Tribute to justice Stanley Mosk.

AuthorUelmen, Gerald F.
PositionCalifornia Supreme Court Justice

The image of justice flowing like a mighty river has been celebrated in songs and poems and prayers. Today, we celebrate that image in remembering the career of Justice Stanley Mosk. Like the mighty river of justice, the legacy of Justice Mosk flows long, it flows wide, and it flows deep.

The length of this river stretches back through sixty-five years of California history. Stanley Mosk began his career in public service as executive secretary and legal advisor to Governor Culbert Olson in 1939. He handled Governor Olson's pardon of labor activist Tom Mooney, ending a quest for justice that bounced back and forth between the California Supreme Court and the United States Supreme Court for twenty years. (1) When Governor Olson was defeated for reelection by Earl Warren, Governor Olson rewarded Stanley Mosk with a midnight appointment to the bench before Olson left office. At the age of thirty-one, Stanley Mosk was sworn in as a Judge of the Los Angeles County Superior Court. (2)

Judge Mosk's rulings on the Superior Court bench included several noteworthy cases. Two years before the Supreme Court struck down racially restrictive real estate covenants in Shelley v. Kraemer, (3) Judge Mosk upheld the transfer of a Hancock Park home to a black man, ruling that a racially restrictive covenant was unconstitutional. That same home, incidentally, was later sold to Mayor Tom Bradley.

In the 1950s, Judge Mosk presided over the high profile trial of a law student accused of murdering the wealthy Bel Aire matron who had hired him as a houseboy. (4) John Crooker was convicted and sentenced to death by Judge Mosk. (5) Eight years before Miranda, (6) in Crooker v. California the Supreme Court rejected Crooker's argument that his confession should have been suppressed because police did not advise him of his constitutional rights. (7) In a five-to-four decision, the Court concluded that anyone who made it through the first year at Southwestern Law School should know what his constitutional rights are. (8) Stanley Mosk, incidentally, received his own law degree from Southwestern in 1935, after having completed his first two years at the University of Chicago School of Law.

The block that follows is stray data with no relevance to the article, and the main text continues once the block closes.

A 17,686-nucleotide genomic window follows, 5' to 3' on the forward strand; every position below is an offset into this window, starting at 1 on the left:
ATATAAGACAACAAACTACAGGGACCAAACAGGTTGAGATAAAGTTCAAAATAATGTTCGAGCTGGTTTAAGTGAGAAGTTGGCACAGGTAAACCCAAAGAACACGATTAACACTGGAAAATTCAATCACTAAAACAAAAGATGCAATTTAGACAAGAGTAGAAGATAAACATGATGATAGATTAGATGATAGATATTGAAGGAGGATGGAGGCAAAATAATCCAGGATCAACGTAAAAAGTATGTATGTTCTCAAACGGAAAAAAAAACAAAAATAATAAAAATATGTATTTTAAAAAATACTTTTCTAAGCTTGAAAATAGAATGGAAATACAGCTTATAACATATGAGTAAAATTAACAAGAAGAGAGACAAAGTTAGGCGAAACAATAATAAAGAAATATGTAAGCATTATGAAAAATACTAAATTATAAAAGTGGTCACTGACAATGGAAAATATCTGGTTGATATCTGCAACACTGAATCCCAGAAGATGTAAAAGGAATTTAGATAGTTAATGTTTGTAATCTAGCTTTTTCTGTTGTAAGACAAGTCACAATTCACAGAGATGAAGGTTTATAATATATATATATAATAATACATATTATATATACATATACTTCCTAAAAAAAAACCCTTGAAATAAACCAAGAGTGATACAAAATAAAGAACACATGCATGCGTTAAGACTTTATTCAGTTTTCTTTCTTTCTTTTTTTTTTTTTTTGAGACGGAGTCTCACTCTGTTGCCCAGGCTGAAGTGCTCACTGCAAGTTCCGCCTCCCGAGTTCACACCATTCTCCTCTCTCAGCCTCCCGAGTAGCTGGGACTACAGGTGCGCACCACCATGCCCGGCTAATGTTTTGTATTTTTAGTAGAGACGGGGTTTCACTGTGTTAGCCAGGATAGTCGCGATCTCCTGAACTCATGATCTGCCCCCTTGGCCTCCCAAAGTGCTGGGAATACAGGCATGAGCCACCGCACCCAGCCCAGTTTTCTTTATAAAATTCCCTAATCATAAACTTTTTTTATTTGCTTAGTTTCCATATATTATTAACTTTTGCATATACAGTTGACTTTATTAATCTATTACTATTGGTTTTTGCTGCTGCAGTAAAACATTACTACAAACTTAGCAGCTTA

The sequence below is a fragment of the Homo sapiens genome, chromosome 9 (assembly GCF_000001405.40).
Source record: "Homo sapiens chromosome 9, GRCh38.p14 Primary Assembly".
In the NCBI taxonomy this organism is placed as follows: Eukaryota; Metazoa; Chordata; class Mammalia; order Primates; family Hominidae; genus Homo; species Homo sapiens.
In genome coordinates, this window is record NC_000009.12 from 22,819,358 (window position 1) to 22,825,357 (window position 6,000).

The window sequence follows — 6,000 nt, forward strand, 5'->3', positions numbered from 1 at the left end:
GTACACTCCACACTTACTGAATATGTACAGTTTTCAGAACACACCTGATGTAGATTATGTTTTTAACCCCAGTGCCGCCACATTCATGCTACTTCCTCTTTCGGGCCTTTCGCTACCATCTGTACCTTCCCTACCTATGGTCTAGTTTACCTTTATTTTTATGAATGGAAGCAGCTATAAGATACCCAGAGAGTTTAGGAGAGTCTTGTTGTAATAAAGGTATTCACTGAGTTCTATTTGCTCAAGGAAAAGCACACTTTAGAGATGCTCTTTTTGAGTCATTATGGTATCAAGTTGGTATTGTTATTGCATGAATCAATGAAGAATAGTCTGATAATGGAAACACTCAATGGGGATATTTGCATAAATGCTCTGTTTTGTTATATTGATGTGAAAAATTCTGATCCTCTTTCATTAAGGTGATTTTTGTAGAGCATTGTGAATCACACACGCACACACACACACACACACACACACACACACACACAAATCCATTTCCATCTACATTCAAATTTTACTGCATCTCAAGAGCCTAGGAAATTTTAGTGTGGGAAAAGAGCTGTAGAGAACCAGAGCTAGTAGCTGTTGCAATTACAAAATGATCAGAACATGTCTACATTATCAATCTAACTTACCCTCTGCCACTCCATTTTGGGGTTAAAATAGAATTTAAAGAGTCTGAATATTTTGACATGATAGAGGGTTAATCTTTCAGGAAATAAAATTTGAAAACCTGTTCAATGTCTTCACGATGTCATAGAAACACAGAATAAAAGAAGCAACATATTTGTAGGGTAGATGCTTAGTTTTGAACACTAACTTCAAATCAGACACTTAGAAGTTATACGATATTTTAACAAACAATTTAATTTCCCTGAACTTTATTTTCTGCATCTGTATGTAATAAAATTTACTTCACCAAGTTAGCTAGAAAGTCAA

Crooker's death sentence was the first death sentence commuted by Governor Pat Brown. (9) In his wonderful book about his struggle with the death penalty, Brown offered some fascinating reflections on the Crooker commutation. (10) Initially, when he heard that Stanley Mosk had imposed the death sentence, Governor Brown resolved to uphold it. He wrote:

I knew Mosk well.... I also knew he was not only an excellent jurist but one of the most compassionate men I had ever met, a staunch foe of capital punishment.... If Mosk had reviewed the trial transcript and found the sentence just, there was little room for doubt. "That's good enough for me," I said. (11) Governor Brown later changed his mind; and he said that the principal reason he did so was a note from Stanley Mosk, saying he would not object to a commutation of the death sentence to life imprisonment. (12) Crooker was subsequently released on parole and became a model citizen. Justice Mosk took great delight in his annual receipt of a Christmas card from John Crooker.

Stanley Mosk was elected Attorney General of California in 1958. (13) During his tenure as California Attorney General, Mosk established both constitutional and consumers' rights sections within the Department of Justice; he actively defended civil rights; and he restored the enforcement of the state's antitrust law. (14) Mosk's battle to integrate the Los...

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